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Obama Skeptics in Asia

Obama Skeptics in Asia

By Richard Halloran - November 9, 2008

Running through the worldwide acclaim for President-elect Barack Obama this week have been several threads of Asian skepticism, appeals, and even threats.

Chinese leaders sent congratulations that included a subtle reminder that they expected Obama to acknowledge their contentious claim to the self-governing island of Taiwan. Moreover, on the day Americans voted, the Chinese issued a policy paper on Latin America that the US has long considered its backyard.

A senior Foreign Ministry official, Yang Wanming, said the paper proposed "enhancing military cooperation" between China and Latin American nations. On the same day, China put on display for the first time its home-built J10 jet fighter in an air show.

And a commentator in the government-controlled China Daily urged Obama "to re-charter an American foreign policy that will move away from pre-emptive doctrine to one of resolving nation-to-nation disputes on the table and to embrace more consultation on the world arena while avoiding confrontations."

Across the Taiwan Strait, President Ma Ying-jeou weighed in with an appeal that "the long friendship between the United States and the Republic of China (Taiwan) will continue to strengthen and grow," according to the Foreign Ministry. The US is Taiwan's main ally.

But a spokesman for the opposition Democratic Progressive Party, Kuan Bi-ling, was dubious of Obama, saying: "The Republicans have leaned more toward Taiwan while the Democrats have leaned more toward China." He pointed to former Democratic President Bill Clinton's siding with China on the Taiwan issue.

From Japanese commentators flowed considerable anxiety. Yomiuri, Japan's largest circulating newspaper, said "so far, Obama has talked only in generalities." The paper worried that he would be protectionist. Asahi, a leftist paper, said that for Japanese, Obama was an "unknown quantity."

Yoshihisa Komori, a columnist in the conservative Sankei, called Obama "a frighteningly unknown politician" who would rely less on traditional alliances, such as that with Japan, and more on international organizations in foreign policy.

In South Korea, the largest newspaper, Chosun Ilbo, applauded Obama's election but added: "Yet Obama has shortcomings, such as scant diplomatic experience and no administrative career. He is also inclined to protectionist trade policies on behalf of the U.S. economy."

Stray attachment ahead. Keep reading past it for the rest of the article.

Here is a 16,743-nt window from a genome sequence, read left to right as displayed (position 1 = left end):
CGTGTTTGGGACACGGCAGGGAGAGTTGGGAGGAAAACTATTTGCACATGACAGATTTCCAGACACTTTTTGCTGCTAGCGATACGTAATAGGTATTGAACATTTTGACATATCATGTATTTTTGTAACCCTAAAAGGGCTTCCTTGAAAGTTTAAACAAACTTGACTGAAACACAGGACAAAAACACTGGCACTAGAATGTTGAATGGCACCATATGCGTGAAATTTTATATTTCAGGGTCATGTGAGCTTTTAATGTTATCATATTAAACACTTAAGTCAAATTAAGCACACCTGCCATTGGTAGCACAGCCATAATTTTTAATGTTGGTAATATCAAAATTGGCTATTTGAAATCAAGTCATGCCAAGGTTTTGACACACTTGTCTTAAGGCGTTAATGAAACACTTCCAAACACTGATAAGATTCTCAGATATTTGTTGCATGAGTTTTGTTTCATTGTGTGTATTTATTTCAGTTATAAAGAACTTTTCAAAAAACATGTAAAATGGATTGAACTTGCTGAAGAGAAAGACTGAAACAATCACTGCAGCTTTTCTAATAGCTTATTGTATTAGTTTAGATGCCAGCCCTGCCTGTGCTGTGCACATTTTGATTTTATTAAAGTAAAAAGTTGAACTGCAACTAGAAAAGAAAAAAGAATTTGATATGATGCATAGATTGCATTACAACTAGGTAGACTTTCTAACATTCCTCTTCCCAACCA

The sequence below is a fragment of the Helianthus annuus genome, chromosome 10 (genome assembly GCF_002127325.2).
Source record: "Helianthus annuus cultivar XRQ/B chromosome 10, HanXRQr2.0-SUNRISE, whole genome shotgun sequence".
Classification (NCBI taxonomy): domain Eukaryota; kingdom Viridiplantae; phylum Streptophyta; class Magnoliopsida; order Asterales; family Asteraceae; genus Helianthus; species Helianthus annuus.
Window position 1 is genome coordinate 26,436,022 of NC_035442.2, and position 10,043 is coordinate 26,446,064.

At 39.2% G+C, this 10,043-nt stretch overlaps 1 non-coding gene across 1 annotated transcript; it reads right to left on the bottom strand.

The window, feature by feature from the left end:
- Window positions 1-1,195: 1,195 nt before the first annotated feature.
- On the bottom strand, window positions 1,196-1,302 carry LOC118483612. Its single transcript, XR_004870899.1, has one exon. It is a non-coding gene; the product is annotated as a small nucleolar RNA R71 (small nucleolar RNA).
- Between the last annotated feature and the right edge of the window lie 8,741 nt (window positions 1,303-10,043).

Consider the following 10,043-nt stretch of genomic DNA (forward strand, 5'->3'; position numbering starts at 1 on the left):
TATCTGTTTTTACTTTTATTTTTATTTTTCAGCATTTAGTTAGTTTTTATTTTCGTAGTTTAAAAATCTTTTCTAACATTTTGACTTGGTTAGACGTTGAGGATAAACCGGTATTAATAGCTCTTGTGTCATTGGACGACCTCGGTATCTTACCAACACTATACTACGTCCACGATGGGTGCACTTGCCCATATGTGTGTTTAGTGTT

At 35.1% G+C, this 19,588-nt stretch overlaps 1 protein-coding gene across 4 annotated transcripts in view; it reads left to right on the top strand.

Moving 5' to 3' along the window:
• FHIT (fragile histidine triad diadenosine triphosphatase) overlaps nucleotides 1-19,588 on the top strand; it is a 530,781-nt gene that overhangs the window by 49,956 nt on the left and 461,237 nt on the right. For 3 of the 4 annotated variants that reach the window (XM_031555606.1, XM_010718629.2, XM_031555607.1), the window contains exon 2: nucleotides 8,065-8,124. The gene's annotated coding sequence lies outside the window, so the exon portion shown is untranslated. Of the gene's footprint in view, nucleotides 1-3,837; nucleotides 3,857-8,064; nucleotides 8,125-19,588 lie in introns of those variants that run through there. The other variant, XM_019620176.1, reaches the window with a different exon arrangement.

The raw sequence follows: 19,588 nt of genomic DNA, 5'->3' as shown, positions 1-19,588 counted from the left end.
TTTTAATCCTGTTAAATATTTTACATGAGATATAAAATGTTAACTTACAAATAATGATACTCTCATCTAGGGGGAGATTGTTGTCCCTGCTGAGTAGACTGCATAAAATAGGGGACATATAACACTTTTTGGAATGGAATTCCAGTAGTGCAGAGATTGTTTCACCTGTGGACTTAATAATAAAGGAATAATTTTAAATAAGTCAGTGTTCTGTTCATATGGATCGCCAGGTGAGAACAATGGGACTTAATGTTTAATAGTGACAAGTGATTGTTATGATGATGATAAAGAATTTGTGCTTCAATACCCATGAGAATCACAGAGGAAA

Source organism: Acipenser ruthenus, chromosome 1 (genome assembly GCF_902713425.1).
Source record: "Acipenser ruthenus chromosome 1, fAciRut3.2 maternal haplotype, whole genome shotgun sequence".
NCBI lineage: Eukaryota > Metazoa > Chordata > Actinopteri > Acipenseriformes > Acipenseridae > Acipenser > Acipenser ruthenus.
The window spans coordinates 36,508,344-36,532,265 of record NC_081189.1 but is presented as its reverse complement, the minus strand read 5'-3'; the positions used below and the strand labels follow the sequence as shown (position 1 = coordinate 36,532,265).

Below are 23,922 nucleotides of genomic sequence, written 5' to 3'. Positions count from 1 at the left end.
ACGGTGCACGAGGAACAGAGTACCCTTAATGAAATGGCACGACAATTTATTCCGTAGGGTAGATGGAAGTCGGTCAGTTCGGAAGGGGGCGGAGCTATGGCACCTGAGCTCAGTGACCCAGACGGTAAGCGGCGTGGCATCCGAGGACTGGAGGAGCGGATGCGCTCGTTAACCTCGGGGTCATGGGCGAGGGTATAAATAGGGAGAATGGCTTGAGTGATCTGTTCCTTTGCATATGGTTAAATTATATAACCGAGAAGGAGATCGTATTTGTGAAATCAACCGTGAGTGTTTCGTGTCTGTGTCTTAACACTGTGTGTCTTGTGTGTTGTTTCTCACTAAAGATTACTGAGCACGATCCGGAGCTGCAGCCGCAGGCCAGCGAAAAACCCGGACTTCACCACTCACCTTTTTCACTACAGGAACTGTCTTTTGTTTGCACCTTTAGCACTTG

Filipinos split on Obama's stance on the 600 American troops posted in the southern Philippines to help the Philippine Armed Forces fight Moro insurgents and terrorists. Some urged Obama to keep the troops there, others urged him to withdraw them.

The Thai newspaper Nation quoted Obama: "Americans have sent a message to the world that we have never been just a collection of red states and blue states." The paper then lamented the bitter "red and yellow" divisions in Thailand today, wishing they "could correspond to blue and red in the US."

Singaporean Prime Minister Lee Hsien Loong said he had written to Obama: "Many issues will claim your attention. May I make a case for the importance of Southeast Asia to the US, a region which is not unfamiliar to you," referring to Obama's childhood in neighboring Indonesia. A writer for the Straits Times, Joanna Lee, however, was skeptical of Obama's emphasis on hope: "Alas, I'm not sure hope is enough."

In New Delhi, the Times of India commented: "Obama will be a breath of fresh air in almost every part of the world..Why, then, is India keeping her fingers crossed?" The paper said: "There is little clarity on how the chips will fall on several issues..Pakistan, China, terrorism, nuclear issues, trade, all issues on which India has had a prickly relationship with the Democratic Party."

A columnist for The Australian, Greg Sheridan, wrote: "For Australia, Obama is a very mixed bag. Despite a couple of years in Indonesia as a kid, Obama has little knowledge of, or interest, in Asia." Pointing to President George Bush's support for Australia, Sheridan concluded: "Don't expect Obama to be anywhere near as mindful of Australia."

In two Asian towns, however, news of President-elect Obama's victory was greeted with undiluted elation. Indonesian students in an elementary school in the Menteng section of Jakarta,which Obama attended as a child, watched election returns on television, then erupted into the schoolyard to dance in the rain and shout "Obama, we love you."

And in the town of Obama in western Japan, population 32,281, dancers donned hula skirts to honor the president-elect who was born in Hawaii. They pranced in the streets in hopes that having a US president who shared their town's name would put it on the map for tourists.

Richard Halloran, a free lance writer in Honolulu, was a military correspondent for The New York Times for ten years. He can be reached at oranhall@hawaii.rr.com

Richard Halloran

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